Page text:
Joanna VanRaaphorst is a businesswoman who doesn't believe in micromanagement and who knows that just because you don't have money doesn't mean you can't get things done.
She's also a mom who takes pride in the education her son and daughter received through Rochester Community Schools.
And she's a proponent of Rochester — the town where she's lived for 20 years and where her family has built a successful business.
Those are a few of the reasons she is vying for a chance to represent Rochester, Rochester Hills and part of Oakland Township in the state House of Representatives this year.
Who she is
VanRaaphorst, an Oakland Township resident, is running as a Democrat in the 45th District race. The seat is held by Republican Tom McMillin of Rochester Hills.
VanRaaphorst is 52; she is married to Paul VanRaaphorst, a Rochester Hills periodontist. Their children graduated from Rochester Community Schools; Claire is a sophomore at Albion College, and Max is a senior at Oakland University.
The VanRaaphorsts have lived in the Rochester area for 20 years.
Joanna VanRaaphorst has a professional background in sales and marketing. She formerly worked as a director of sales for Holiday Inn and Sheraton hotels, as well as for the Ann Arbor Convention and Visitors Bureau and for .
She has also been a key partner in her husband's practice.
VanRaaphorst said she is committed to being a positive force in Lansing for promoting Rochester-area businesses. She calls herself a middle-of-the-road, fiscally conservative Democrat.
What motivates her
VanRaaphorst said she was motivated to run for the House seat after she met with McMillin last fall.
She said she became concerned about some of the legislation he was promoting — specifically, his Lightbulb Freedom Bill and an amendment to the state's Elliot-Larsen Civil Rights Act that would void some local civil rights ordinances.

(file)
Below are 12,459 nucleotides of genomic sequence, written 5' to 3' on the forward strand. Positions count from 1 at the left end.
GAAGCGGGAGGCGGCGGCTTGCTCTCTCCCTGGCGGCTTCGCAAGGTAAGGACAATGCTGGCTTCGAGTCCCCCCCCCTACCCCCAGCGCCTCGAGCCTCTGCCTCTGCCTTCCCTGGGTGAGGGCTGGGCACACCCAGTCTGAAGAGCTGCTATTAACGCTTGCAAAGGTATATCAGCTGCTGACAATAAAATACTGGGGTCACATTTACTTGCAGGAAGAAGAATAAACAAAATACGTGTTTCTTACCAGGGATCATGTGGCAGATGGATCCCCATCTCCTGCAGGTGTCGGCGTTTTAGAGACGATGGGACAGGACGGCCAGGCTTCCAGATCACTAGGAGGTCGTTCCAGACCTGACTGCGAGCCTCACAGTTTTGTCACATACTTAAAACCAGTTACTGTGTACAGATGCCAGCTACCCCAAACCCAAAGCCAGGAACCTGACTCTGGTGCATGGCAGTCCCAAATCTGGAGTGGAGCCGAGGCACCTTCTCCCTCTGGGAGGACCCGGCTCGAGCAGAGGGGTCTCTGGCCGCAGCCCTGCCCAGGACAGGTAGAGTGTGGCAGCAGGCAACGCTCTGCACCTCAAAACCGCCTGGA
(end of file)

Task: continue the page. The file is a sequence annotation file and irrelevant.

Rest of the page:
She decided to attend one of McMillin's in-district office hours events and speak to him about her concerns.
"I wasn't happy with his answers, so I decided to run against him," she said.
VanRaaphorst said the response from the community has been supportive.
"I know so many intelligent people here who in the past voted all Democrat or all Republican. But if they hear me out, hear who I am — maybe I can flip a switch in them.
"I feel that the more McMillin gets in the news, the more people will start to say he is not good enough," she said.
"He is selling our citizens short."
VanRaaphorst said she is first and foremost focused on Rochester.
"Tom McMillin is hardworking. I don't argue with that," she said. "But we are paying him a lot of money from Rochester, and I think he needs to focus a lot more on Rochester."
She is also focused on education issues. Her sister is a teacher, and she talks to her almost daily about struggles and triumphs in the classroom.
"In my opinion, McMillin is working actively against our public schools," VanRaaphorst said.
McMillin was named chair of the House Education Committee in the fall. Shortly after that, the Legislature passed a measure that would remove the cap on charter schools in the state.
VanRaaphorst said she is not necessarily against charter schools, but she is mostly concerned about funding for public schools.
"You can't expect great schools and keep taking their funding," she said.
Not a typical candidate
VanRaaphorst doesn't have political experience. "I'm not a cookie-cutter candidate," she said.
But she considers that an asset.
"I think I can go in and look at government like any citizen," she said.
"I've learned the basic ways of listening to your community, and I can go to Lansing and make these things happen for the district," she said.
"You need all walks of life (in the Legislature). You can't just have lawyers and CPAs (certified public accountants) and insurance executives. You need a variety of perspectives."
VanRaaphorst is a founding member of the Rochester Women's Fund. She is also involved with Rochester Area Youth Assistance and has been involved with the Rochester Area Neighborhood House and the Friends of the Rochester Hills Public Library.
She calls herself frugal and said her campaign will be "a grassroots campaign for a grassroots person."
"Everybody counts in this town," she said. "The person who checks out my groceries at is just as important as a City Council member."
For more about VanRaaphorst, visit JoannaForRochester.com.